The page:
If you have read my blog at all you will know that I have been in the commercial construction industry for over 15 years. One of our struggles – especially now – is finding a good superintendent to hire. So we need more people to become superintendents! First, I wanted to define what a construction superintendent is in the company I work for, W.E. O’Neil, as I have seen some guys come in saying they are superintendents, and they were obviously NOT a superintendent (how I, or most other GC’s define it). So, they were either straight up liars or maybe there is a different idea of what a construction superintendent is out there around the country?
Here is my definition of a construction superintendent:
A construction superintendent is an employee of a general contractor or construction management firm who is responsible and accountable for the successful onsite operations of a construction project. The main responsibilities of a construction superintendent include safety, schedule, coordination between the trades, and quality control.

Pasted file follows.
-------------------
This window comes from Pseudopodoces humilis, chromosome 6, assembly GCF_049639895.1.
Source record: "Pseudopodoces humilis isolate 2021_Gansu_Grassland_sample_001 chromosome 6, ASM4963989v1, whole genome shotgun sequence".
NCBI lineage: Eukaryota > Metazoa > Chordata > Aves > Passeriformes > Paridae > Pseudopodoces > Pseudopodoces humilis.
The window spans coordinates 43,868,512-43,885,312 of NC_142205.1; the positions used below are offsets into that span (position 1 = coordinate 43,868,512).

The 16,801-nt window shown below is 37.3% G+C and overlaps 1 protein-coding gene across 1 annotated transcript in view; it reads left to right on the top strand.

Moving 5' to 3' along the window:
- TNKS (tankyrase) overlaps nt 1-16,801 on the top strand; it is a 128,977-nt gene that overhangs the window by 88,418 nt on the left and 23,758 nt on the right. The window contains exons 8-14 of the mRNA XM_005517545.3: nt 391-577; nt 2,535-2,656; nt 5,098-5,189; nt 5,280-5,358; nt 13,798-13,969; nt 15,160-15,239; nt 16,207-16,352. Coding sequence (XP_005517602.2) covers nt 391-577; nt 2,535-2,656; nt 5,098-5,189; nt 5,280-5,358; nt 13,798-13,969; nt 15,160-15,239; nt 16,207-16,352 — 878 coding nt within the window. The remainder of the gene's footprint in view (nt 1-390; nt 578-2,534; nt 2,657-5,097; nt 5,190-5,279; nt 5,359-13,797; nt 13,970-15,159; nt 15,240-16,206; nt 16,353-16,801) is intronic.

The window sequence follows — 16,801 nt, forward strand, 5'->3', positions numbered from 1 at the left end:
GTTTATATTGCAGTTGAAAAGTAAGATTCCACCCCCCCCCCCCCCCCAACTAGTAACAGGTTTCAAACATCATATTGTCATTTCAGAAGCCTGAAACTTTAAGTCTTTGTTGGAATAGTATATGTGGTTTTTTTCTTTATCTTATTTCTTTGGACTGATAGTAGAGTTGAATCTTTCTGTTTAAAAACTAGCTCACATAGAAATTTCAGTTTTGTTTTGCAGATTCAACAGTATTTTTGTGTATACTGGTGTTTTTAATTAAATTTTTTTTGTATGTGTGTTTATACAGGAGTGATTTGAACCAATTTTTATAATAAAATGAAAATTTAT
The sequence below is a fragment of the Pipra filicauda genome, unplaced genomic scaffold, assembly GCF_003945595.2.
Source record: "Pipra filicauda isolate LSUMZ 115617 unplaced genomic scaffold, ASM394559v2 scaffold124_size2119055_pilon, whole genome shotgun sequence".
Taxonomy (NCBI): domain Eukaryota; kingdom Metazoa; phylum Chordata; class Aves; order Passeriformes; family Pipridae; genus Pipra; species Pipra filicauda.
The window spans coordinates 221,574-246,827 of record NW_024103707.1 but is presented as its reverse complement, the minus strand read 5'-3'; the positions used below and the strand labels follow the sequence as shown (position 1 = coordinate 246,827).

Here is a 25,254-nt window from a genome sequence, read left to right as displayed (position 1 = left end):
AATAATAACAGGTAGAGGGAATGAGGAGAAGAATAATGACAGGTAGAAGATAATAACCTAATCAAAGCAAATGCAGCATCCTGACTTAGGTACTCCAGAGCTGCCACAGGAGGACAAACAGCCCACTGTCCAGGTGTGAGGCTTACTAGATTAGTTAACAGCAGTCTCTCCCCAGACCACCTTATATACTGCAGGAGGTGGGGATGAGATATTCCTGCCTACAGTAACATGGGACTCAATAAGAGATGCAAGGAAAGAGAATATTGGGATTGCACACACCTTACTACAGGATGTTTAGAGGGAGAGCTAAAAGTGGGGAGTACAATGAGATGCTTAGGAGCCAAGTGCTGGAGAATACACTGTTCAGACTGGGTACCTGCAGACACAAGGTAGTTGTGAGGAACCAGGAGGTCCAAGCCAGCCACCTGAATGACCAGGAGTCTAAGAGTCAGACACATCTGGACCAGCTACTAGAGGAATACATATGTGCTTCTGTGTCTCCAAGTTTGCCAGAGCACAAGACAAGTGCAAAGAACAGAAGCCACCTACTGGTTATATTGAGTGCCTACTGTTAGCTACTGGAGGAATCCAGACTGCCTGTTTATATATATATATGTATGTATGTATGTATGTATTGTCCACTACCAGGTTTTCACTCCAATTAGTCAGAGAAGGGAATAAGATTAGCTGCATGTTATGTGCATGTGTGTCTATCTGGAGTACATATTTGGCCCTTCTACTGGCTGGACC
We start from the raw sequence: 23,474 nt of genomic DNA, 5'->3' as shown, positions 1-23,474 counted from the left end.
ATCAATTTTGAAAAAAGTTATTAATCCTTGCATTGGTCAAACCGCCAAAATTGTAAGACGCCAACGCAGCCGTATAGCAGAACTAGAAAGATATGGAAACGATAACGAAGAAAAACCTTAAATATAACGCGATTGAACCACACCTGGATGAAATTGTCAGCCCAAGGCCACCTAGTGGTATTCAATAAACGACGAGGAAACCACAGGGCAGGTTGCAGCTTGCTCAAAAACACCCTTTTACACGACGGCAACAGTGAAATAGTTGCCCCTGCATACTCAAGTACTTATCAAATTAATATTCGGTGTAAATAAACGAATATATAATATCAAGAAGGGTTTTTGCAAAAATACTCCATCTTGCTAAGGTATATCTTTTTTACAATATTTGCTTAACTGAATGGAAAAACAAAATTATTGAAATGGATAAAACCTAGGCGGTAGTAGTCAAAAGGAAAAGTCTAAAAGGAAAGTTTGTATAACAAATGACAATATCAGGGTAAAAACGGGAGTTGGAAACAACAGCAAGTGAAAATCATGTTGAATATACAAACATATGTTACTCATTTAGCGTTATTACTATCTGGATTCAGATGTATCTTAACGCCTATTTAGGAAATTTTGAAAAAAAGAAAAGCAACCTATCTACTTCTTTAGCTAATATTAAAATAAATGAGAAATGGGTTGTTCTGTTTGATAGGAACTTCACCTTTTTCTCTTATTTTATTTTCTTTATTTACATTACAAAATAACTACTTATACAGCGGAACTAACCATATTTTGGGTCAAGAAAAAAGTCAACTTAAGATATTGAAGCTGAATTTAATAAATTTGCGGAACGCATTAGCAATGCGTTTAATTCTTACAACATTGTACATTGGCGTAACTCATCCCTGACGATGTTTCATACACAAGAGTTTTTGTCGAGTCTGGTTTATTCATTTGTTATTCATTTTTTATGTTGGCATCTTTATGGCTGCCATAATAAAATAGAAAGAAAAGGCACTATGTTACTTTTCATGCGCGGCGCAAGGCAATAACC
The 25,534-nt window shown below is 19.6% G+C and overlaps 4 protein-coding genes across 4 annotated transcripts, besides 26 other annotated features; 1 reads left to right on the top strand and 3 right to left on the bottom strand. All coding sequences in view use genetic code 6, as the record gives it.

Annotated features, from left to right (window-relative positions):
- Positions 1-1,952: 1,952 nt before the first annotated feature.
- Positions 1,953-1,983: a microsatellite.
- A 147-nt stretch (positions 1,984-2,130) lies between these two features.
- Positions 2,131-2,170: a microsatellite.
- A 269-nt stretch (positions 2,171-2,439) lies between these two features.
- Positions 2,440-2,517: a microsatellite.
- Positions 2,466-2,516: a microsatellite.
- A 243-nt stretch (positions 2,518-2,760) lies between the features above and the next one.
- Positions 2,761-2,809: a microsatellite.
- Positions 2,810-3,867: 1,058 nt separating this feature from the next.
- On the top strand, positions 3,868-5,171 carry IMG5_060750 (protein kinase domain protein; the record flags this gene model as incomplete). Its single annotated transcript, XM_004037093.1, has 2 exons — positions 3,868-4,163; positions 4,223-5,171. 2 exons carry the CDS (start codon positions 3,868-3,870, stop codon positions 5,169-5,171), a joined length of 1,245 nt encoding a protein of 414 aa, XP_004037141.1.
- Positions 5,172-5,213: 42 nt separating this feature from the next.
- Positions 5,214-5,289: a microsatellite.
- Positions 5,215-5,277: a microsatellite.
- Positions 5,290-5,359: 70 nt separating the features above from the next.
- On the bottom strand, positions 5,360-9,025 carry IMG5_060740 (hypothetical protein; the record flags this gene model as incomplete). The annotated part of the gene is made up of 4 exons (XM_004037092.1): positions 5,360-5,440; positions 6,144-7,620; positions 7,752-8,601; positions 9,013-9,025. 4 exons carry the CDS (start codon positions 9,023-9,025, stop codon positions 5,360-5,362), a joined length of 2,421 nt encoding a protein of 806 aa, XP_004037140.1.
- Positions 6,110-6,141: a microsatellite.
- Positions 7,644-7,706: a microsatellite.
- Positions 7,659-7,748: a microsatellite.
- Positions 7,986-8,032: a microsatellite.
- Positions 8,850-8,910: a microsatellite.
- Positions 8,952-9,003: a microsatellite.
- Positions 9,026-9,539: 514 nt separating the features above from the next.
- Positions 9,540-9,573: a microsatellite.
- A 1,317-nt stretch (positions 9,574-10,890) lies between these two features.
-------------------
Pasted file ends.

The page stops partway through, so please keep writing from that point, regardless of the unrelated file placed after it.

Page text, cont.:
Over the years I have seen superintendent come from a few different places so this post will detail out some of those “paths” that I have seen people take. If you are reading this, I am guessing you are looking to become a superintendent so I will try and lay out the number of years that I think it takes for each route. In general I have seen 3 paths to get there, and I have compiled what I would call the “super” (get it??) path to get there as quickly as possible.
Three Paths on How to Become a Construction Superintendent
1. Get a Construction Management Degree
2. Work in Construction
3. Go to the Military
1. Get a Construction Management Degree